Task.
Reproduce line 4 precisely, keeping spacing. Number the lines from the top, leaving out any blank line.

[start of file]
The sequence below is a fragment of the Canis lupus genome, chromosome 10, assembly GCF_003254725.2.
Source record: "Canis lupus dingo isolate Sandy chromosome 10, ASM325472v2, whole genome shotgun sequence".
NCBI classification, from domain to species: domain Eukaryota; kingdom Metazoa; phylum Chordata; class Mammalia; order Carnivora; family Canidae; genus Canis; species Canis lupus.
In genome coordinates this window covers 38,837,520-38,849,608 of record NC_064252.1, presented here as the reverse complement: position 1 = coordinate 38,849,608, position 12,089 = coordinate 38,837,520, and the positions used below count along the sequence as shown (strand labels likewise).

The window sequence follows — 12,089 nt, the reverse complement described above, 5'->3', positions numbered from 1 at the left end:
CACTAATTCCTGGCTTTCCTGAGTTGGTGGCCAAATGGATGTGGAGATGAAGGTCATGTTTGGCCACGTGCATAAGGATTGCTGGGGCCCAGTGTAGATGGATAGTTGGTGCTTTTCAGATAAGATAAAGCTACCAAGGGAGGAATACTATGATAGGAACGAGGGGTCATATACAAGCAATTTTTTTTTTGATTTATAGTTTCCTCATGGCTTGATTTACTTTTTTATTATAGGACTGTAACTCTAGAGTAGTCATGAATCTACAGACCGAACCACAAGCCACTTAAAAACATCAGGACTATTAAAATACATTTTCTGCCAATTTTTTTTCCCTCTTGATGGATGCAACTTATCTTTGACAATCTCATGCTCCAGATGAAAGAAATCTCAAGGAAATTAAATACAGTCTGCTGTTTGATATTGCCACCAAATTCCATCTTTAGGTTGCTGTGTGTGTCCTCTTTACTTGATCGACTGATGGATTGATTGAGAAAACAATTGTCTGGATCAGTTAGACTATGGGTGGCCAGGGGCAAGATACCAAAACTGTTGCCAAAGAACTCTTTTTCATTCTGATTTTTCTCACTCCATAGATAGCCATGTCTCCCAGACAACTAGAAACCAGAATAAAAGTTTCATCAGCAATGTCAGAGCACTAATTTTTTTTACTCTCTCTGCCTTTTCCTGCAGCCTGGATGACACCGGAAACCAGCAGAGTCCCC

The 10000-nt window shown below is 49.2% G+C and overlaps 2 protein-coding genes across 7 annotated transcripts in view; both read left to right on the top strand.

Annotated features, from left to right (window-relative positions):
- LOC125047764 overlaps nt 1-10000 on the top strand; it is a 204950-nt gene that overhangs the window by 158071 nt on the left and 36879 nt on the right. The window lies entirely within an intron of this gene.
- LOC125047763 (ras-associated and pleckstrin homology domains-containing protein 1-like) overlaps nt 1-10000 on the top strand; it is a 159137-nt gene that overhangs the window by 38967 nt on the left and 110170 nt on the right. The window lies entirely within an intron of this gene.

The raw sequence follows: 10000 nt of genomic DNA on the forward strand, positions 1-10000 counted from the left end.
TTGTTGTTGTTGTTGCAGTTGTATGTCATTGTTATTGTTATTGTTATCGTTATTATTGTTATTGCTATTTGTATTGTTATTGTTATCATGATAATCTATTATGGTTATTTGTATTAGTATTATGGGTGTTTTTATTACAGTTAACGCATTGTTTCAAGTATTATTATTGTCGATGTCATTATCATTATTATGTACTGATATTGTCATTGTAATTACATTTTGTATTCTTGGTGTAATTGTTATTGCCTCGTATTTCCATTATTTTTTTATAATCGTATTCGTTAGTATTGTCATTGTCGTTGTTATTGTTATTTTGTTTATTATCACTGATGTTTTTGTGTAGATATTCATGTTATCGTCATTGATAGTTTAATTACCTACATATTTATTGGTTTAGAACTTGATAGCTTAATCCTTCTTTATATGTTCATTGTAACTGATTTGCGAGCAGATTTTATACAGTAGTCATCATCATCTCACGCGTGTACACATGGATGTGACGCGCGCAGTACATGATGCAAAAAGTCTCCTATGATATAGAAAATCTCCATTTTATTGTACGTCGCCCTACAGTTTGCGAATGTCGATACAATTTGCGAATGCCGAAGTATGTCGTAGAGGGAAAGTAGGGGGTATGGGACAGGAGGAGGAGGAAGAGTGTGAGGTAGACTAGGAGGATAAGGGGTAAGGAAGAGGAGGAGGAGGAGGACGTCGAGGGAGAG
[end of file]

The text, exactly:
In genome coordinates this window covers 38,837,520-38,849,608 of record NC_064252.1, presented here as the reverse complement: position 1 = coordinate 38,849,608, position 12,089 = coordinate 38,837,520, and the positions used below count along the sequence as shown (strand labels likewise).